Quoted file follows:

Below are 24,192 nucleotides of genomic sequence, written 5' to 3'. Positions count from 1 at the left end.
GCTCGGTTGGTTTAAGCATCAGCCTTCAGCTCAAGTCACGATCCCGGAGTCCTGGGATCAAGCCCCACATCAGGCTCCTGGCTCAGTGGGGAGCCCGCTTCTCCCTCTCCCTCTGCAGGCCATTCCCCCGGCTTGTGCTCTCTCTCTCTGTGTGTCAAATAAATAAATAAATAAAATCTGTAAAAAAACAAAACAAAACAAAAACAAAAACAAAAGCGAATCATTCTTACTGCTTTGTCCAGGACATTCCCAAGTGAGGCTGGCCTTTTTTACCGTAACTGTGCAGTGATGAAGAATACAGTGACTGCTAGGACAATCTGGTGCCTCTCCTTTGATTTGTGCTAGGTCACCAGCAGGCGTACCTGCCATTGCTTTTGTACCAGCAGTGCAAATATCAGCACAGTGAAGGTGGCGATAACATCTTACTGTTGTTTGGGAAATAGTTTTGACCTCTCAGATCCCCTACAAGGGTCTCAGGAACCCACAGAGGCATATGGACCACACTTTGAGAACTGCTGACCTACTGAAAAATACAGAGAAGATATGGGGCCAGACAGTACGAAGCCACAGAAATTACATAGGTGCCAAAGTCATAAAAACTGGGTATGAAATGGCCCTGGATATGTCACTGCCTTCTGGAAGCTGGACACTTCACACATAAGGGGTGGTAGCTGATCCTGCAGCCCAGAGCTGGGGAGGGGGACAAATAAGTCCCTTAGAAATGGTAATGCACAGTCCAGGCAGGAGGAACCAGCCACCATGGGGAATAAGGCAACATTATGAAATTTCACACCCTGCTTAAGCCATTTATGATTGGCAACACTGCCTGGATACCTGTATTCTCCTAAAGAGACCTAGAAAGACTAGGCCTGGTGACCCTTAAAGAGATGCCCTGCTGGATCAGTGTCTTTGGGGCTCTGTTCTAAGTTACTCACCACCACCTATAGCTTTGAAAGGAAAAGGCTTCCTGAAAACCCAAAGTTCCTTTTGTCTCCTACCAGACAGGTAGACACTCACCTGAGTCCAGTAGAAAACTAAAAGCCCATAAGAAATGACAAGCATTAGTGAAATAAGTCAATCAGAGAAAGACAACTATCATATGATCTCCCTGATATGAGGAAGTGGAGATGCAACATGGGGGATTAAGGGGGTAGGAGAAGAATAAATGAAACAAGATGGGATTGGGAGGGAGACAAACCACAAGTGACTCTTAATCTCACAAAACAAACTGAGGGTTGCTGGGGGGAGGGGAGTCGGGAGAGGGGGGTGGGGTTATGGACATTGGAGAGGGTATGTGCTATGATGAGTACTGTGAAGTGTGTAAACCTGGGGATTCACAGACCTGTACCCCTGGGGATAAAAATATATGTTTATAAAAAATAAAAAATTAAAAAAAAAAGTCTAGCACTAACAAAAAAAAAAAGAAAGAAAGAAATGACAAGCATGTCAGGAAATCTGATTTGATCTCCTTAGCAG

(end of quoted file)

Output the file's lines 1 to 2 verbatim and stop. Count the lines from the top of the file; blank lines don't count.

Below are 24,192 nucleotides of genomic sequence, written 5' to 3'. Positions count from 1 at the left end.
GCTCGGTTGGTTTAAGCATCAGCCTTCAGCTCAAGTCACGATCCCGGAGTCCTGGGATCAAGCCCCACATCAGGCTCCTGGCTCAGTGGGGAGCCCGCTTCTCCCTCTCCCTCTGCAGGCCATTCCCCCGGCTTGTGCTCTCTCTCTCTGTGTGTCAAATAAATAAATAAATAAAATCTGTAAAAAAACAAAACAAAACAAAAACAAAAACAAAAGCGAATCATTCTTACTGCTTTGTCCAGGACATTCCCAAGTGAGGCTGGCCTTTTTTACCGTAACTGTGCAGTGATGAAGAATACAGTGACTGCTAGGACAATCTGGTGCCTCTCCTTTGATTTGTGCTAGGTCACCAGCAGGCGTACCTGCCATTGCTTTTGTACCAGCAGTGCAAATATCAGCACAGTGAAGGTGGCGATAACATCTTACTGTTGTTTGGGAAATAGTTTTGACCTCTCAGATCCCCTACAAGGGTCTCAGGAACCCACAGAGGCATATGGACCACACTTTGAGAACTGCTGACCTACTGAAAAATACAGAGAAGATATGGGGCCAGACAGTACGAAGCCACAGAAATTACATAGGTGCCAAAGTCATAAAAACTGGGTATGAAATGGCCCTGGATATGTCACTGCCTTCTGGAAGCTGGACACTTCACACATAAGGGGTGGTAGCTGATCCTGCAGCCCAGAGCTGGGGAGGGGGACAAATAAGTCCCTTAGAAATGGTAATGCACAGTCCAGGCAGGAGGAACCAGCCACCATGGGGAATAAGGCAACATTATGAAATTTCACACCCTGCTTAAGCCATTTATGATTGGCAACACTGCCTGGATACCTGTATTCTCCTAAAGAGACCTAGAAAGACTAGGCCTGGTGACCCTTAAAGAGATGCCCTGCTGGATCAGTGTCTTTGGGGCTCTGTTCTAAGTTACTCACCACCACCTATAGCTTTGAAAGGAAAAGGCTTCCTGAAAACCCAAAGTTCCTTTTGTCTCCTACCAGACAGGTAGACACTCACCTGAGTCCAGTAGAAAACTAAAAGCCCATAAGAAATGACAAGCATTAGTGAAATAAGTCAATCAGAGAAAGACAACTATCATATGATCTCCCTGATATGAGGAAGTGGAGATGCAACATGGGGGATTAAGGGGGTAGGAGAAGAATAAATGAAACAAGATGGGATTGGGAGGGAGACAAACCACAAGTGACTCTTAATCTCACAAAACAAACTGAGGGTTGCTGGGGGGAGGGGAGTCGGGAGAGGGGGGTGGGGTTATGGACATTGGAGAGGGTATGTGCTATGATGAGTACTGTGAAGTGTGTAAACCTGGGGATTCACAGACCTGTACCCCTGGGGATAAAAATATATGTTTATAAAAAATAAAAAATTAAAAAAAAAAGTCTAGCACTAACAAAAAAAAAAAGAAAGAAAGAAATGACAAGCATGTCAGGAAATCTGATTTGATCTCCTTAGCAG